HANNA PETERSEN PHOTO Gaby Wickstrom asks Jacqui Beban questions during the Q&A portion of the evening.

Goddess Gala event empowers women

The gala event celebrated International Women’s Day with special guest speaker

The North Island Goddess Movement helped North Island women celebrate International Women’s Day while also raising $3,000 for a women’s scholarship fund.

The March 8th gala at the Gate House Theatre featured wine, snacks, games, positive affirmations, and special guest speaker Jacqui Beban, who is the first female present in the history of the 75-years-old BC Truck Loggers Association (TLA).

“What our group is designed for is to create sisterhood — that is why we are all here,” said co-organizer Neva Perrott at the beginning of the event. “Enjoy the evening and celebrate each other, because you are worth it.”

Co-organizer Gaby Wickstrom, also announced that thanks to the help of corporate sponsors, West Coast Helicopters and Strategic Natural Resources, they were able to dedicate 100 per cent of the $1,500 dollars raised in ticket sales towards two women’s scholarships.

With a donation of $500 dollars from Strategic, $500 from Lemare Lake Logging, and $500 Wickstrom and Perrott had raised previously, they totalled $3,000 in funds raised.

“Our thought for both of those would be to open it up to anything that would assist women in bettering themselves, so it wouldn’t be limited to taking a course at school,” said Wickstrom, explaining that one scholarship is intended for women aged 14-24, and the other is intended for women aged 25 and older.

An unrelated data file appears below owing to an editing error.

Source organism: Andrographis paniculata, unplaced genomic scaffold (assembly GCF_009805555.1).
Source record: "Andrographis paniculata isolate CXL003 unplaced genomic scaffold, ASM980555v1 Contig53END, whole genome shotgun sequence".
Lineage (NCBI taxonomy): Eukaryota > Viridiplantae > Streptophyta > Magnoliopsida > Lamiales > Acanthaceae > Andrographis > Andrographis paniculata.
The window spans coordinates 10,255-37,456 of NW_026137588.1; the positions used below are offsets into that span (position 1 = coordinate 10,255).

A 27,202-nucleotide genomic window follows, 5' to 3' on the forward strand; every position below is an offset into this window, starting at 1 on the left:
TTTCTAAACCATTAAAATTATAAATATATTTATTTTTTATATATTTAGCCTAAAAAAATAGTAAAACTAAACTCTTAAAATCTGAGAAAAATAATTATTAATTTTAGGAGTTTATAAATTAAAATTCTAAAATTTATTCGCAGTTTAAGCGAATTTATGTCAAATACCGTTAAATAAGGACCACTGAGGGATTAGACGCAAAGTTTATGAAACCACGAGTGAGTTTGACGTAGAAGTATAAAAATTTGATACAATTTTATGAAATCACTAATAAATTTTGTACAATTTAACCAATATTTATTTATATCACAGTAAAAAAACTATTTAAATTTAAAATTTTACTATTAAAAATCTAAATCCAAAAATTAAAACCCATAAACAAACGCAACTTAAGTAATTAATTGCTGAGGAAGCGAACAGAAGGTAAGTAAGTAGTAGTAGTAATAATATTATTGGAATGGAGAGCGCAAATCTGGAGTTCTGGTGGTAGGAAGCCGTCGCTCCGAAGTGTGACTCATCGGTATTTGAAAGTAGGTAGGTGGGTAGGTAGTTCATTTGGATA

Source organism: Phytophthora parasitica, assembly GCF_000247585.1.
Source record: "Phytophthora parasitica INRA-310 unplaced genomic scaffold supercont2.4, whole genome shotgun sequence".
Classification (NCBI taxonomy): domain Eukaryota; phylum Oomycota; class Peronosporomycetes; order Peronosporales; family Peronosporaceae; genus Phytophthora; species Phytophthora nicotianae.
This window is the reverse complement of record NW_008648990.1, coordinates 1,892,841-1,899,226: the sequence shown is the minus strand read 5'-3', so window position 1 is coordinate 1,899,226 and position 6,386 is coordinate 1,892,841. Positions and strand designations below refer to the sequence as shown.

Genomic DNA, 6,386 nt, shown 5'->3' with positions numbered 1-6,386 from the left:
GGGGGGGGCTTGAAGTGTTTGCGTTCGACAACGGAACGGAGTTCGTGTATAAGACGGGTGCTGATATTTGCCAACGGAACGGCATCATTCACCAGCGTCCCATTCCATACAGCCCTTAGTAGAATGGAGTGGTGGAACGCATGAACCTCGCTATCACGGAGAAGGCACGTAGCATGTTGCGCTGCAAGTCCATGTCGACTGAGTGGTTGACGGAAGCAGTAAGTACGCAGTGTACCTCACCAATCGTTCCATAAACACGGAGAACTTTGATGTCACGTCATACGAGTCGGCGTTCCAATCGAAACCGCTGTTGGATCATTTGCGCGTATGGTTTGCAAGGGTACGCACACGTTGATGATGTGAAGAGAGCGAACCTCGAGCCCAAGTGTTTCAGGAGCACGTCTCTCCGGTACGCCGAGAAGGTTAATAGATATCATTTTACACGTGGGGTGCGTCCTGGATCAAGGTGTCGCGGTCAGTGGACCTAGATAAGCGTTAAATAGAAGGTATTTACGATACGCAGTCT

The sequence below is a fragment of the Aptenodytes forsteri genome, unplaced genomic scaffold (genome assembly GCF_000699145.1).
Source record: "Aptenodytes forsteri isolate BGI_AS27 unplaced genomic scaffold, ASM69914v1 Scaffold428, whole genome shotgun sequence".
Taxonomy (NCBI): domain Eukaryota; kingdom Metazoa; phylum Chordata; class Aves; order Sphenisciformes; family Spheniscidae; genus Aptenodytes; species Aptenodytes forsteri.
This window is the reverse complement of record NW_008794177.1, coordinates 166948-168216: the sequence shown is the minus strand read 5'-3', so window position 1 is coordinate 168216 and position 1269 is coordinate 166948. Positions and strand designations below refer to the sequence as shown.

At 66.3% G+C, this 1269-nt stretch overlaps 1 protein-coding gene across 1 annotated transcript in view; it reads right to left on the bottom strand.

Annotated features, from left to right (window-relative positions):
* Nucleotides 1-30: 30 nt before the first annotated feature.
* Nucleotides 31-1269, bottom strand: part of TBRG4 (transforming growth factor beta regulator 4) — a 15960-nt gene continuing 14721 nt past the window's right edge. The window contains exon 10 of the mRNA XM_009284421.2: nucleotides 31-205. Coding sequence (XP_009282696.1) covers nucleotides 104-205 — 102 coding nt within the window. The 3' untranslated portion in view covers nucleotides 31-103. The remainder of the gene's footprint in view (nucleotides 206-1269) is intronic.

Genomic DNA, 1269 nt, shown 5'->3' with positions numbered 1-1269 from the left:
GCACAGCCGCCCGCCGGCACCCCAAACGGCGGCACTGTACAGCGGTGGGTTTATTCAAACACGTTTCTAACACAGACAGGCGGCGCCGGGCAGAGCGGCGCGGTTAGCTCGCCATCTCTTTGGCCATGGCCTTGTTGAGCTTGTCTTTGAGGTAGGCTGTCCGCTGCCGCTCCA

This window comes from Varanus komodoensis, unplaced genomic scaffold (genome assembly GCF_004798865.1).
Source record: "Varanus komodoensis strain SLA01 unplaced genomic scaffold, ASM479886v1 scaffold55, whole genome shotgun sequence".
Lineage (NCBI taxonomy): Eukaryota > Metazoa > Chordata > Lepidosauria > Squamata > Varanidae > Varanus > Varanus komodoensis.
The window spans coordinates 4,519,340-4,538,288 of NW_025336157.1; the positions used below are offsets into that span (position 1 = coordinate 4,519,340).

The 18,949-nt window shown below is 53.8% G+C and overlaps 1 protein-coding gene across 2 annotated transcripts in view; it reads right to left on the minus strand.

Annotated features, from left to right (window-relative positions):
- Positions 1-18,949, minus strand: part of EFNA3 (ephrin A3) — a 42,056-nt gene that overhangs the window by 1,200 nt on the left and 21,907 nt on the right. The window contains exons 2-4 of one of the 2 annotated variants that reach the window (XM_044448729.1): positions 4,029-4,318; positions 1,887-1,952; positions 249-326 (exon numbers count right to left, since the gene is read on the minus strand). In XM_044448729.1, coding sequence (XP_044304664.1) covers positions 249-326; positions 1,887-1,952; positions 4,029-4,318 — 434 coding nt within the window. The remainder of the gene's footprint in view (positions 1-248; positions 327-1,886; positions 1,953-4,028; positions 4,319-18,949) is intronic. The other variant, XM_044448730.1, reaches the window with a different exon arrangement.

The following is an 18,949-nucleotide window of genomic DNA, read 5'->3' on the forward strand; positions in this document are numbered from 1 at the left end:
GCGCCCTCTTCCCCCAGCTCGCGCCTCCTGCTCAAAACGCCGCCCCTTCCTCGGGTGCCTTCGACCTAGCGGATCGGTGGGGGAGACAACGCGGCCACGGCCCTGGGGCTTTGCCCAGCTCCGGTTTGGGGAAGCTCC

RELATED: Goddess Movement celebrates North Island women

A highlight of the gala was the inspiring speech given by Beban, where she spoke about her experience being a leader in the male-dominated logging industry.

Beban, who sat on the TLA board for 10 years, before she was elected vice-president and then president, was also born into a Nanaimo-based family that has been logging for more than four generations.

“I always worked around men, but I never gave it another thought because I didn’t know any different,” said Beban during her speech, explaining how she grew up visiting logging camps, and started as a ‘parts girl’ in the shop, before taking over the family business at the age of 24.

“I didn’t realize how starting on the path to be the TLA president would impact me,” said Beban, adding, “Who would have thought becoming the TLA president would give me so much insight into who I am?”

Beban also asked women to raise their hands if they’ve ever heard the phrase “Women are so emotional”, then explaining how that phrase has negatively impacted her throughout her career.

“It shut me down and I lost my confidence but most importantly I lost my spark. I didn’t want people to see me too happy or too sad, so I just stayed a little below average,” said Beban.

“What I did learn and continue to learn is that it is okay for you to show your feelings and emotions — it’s okay to express them,” said Beban, adding, “We don’t have to fit in a mould and be what we think other people want us to be.”

After Beban told more stories about her life and experiences as the TLA president, the event concluded with a question and answer period, where Wickstrom and women from the audience were able to ask Beban any questions that came to mind.

Wickstrom and Perrott are currently in the process of setting up a scholarship committee, which will be made up of diverse women that will oversee the selection process and scholarship criteria.

 

HANNA PETERSEN PHOTO Women chat during an intermission at the International Women’s Day event at the Gate House Theatre.

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